The ICT Revolution: Productivity Differences and the Digital Divide
Edited by Daniel Cohen, Pietro Garibaldi and Stefano Scarpetta
Oxford University Press
The view that the Internet and the information and communication technology (ICT) revolution would deliver a frictionless economy without recessions is, at least for the time being, dead. This book takes stock of the ICT revolution, going well below the surface to ask and answer a few key questions: did the ICT revolution contribute to the recent divergence in the growth record? And if so, how and why were some countries better equipped to explit the potential of ICT?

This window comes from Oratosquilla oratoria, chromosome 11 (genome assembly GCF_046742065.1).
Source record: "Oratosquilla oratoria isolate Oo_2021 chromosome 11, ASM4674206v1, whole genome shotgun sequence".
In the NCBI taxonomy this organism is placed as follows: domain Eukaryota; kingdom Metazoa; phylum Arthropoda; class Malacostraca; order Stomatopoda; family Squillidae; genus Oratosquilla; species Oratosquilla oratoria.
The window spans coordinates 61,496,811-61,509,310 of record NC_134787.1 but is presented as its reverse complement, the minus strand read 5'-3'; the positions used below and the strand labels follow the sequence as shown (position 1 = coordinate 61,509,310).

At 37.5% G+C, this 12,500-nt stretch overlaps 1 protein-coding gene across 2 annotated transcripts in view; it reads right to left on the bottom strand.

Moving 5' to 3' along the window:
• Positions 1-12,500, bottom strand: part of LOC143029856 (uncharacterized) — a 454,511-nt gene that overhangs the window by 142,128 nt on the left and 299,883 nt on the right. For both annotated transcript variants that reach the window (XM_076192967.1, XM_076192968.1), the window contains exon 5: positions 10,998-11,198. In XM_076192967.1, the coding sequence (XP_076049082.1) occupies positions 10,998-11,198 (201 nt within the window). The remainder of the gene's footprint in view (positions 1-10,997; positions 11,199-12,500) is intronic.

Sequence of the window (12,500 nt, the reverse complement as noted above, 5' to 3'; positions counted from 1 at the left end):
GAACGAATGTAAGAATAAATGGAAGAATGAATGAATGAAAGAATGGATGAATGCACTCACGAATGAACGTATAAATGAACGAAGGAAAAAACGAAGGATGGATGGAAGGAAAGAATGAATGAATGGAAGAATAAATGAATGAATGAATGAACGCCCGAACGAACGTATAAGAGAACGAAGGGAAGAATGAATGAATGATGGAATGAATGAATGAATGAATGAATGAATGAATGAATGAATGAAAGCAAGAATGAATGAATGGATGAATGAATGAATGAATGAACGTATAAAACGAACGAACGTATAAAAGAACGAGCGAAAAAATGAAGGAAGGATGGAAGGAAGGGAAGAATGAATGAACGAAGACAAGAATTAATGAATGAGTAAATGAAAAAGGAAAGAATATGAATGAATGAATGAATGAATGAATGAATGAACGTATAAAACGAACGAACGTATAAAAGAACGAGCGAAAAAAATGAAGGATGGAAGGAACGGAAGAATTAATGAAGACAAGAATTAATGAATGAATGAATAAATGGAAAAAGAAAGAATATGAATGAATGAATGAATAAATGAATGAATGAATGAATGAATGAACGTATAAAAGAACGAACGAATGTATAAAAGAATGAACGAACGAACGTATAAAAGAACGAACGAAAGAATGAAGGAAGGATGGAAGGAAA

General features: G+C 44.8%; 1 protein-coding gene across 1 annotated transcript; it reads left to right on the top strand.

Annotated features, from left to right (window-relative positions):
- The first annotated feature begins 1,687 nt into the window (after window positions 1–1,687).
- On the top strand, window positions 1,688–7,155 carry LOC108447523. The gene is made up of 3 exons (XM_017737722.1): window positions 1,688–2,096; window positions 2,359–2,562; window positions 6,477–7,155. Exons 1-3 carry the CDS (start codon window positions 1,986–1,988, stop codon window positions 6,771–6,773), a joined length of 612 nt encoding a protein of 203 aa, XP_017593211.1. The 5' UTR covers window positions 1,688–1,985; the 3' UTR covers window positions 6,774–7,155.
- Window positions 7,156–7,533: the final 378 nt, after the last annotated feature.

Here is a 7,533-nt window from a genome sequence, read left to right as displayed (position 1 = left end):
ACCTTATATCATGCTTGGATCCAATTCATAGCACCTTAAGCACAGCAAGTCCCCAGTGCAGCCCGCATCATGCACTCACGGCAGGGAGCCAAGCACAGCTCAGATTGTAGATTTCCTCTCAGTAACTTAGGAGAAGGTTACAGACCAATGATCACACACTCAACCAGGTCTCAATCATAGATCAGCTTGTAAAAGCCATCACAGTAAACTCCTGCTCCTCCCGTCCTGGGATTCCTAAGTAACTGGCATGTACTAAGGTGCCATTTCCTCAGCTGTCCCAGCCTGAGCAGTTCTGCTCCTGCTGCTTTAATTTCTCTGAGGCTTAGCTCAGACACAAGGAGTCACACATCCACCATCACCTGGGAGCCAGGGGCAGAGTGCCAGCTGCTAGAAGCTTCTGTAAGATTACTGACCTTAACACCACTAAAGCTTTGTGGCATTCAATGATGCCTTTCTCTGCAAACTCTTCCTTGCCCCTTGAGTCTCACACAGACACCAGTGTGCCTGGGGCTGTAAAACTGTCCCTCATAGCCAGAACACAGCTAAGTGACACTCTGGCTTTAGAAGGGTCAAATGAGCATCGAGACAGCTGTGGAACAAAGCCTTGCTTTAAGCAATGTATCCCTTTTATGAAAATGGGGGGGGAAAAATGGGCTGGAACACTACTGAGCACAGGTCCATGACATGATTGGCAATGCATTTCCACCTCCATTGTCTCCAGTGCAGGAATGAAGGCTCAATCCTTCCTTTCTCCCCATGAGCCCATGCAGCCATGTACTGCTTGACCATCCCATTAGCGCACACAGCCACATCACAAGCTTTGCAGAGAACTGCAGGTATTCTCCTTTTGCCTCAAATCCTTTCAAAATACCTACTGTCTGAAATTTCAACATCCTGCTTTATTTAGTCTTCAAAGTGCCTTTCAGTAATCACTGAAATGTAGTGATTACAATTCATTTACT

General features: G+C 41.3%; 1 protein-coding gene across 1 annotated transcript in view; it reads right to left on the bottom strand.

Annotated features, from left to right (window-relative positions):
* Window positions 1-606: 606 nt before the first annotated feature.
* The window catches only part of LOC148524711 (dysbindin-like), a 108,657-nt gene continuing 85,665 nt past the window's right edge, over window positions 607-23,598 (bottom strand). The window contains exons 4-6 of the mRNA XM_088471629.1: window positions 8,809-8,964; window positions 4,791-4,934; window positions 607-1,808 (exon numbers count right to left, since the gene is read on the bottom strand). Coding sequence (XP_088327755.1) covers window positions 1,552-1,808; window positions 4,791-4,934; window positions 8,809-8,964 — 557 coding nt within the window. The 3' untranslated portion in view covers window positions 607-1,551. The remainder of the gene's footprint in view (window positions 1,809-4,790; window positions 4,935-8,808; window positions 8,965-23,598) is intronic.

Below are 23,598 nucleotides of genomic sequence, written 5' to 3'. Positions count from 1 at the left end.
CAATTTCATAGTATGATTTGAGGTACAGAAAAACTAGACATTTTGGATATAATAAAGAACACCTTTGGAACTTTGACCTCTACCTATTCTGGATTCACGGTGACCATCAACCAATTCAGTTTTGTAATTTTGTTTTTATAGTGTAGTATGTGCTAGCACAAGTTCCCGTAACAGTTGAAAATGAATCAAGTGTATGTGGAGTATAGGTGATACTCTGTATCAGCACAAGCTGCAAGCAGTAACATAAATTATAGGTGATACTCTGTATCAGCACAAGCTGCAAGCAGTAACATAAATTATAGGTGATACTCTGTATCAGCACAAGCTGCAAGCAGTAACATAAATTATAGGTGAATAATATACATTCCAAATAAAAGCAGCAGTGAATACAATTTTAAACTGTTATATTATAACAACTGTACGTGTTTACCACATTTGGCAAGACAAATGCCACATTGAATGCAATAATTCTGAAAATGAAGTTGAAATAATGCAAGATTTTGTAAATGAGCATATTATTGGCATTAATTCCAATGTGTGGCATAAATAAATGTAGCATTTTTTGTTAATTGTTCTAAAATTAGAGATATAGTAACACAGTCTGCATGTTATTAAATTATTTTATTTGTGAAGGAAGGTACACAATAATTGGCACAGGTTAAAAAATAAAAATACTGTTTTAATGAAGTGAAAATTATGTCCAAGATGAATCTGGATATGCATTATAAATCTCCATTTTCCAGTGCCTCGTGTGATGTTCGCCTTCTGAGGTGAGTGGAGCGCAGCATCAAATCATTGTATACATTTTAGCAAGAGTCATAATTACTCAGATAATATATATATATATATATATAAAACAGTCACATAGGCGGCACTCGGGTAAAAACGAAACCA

This volume assembles two studies originally prepared for the fourth European conference of the Fondazione Debenedetti, which was held in Catania in June 2002 (for more information on that event, please visit the dedicated page in that website). Part 1 focuses on the role the the ICT revolution played in advanced countries to grow output and productivity at macro, industry, and firm level. Part 2 assesses whether or not the digital economy will indeed result in a more competitive and more equal world.
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